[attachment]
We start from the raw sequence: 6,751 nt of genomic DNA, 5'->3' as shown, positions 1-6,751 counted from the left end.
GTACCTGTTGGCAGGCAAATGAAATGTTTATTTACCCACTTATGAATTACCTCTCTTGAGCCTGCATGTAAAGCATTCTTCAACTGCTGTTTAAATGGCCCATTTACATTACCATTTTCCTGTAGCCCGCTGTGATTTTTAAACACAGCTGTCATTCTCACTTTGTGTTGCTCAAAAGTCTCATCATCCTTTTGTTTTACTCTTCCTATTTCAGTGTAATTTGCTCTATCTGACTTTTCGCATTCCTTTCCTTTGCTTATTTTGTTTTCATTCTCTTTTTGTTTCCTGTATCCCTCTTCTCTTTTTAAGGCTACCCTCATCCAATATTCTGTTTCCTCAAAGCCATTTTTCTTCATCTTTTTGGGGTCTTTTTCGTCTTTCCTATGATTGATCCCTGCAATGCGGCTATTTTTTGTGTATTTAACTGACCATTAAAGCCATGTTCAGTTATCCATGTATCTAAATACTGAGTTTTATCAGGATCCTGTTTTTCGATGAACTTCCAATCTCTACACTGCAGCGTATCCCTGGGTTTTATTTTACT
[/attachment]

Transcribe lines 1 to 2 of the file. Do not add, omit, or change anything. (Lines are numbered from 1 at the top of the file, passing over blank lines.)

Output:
We start from the raw sequence: 6,751 nt of genomic DNA, 5'->3' as shown, positions 1-6,751 counted from the left end.
GTACCTGTTGGCAGGCAAATGAAATGTTTATTTACCCACTTATGAATTACCTCTCTTGAGCCTGCATGTAAAGCATTCTTCAACTGCTGTTTAAATGGCCCATTTACATTACCATTTTCCTGTAGCCCGCTGTGATTTTTAAACACAGCTGTCATTCTCACTTTGTGTTGCTCAAAAGTCTCATCATCCTTTTGTTTTACTCTTCCTATTTCAGTGTAATTTGCTCTATCTGACTTTTCGCATTCCTTTCCTTTGCTTATTTTGTTTTCATTCTCTTTTTGTTTCCTGTATCCCTCTTCTCTTTTTAAGGCTACCCTCATCCAATATTCTGTTTCCTCAAAGCCATTTTTCTTCATCTTTTTGGGGTCTTTTTCGTCTTTCCTATGATTGATCCCTGCAATGCGGCTATTTTTTGTGTATTTAACTGACCATTAAAGCCATGTTCAGTTATCCATGTATCTAAATACTGAGTTTTATCAGGATCCTGTTTTTCGATGAACTTCCAATCTCTACACTGCAGCGTATCCCTGGGTTTTATTTTACT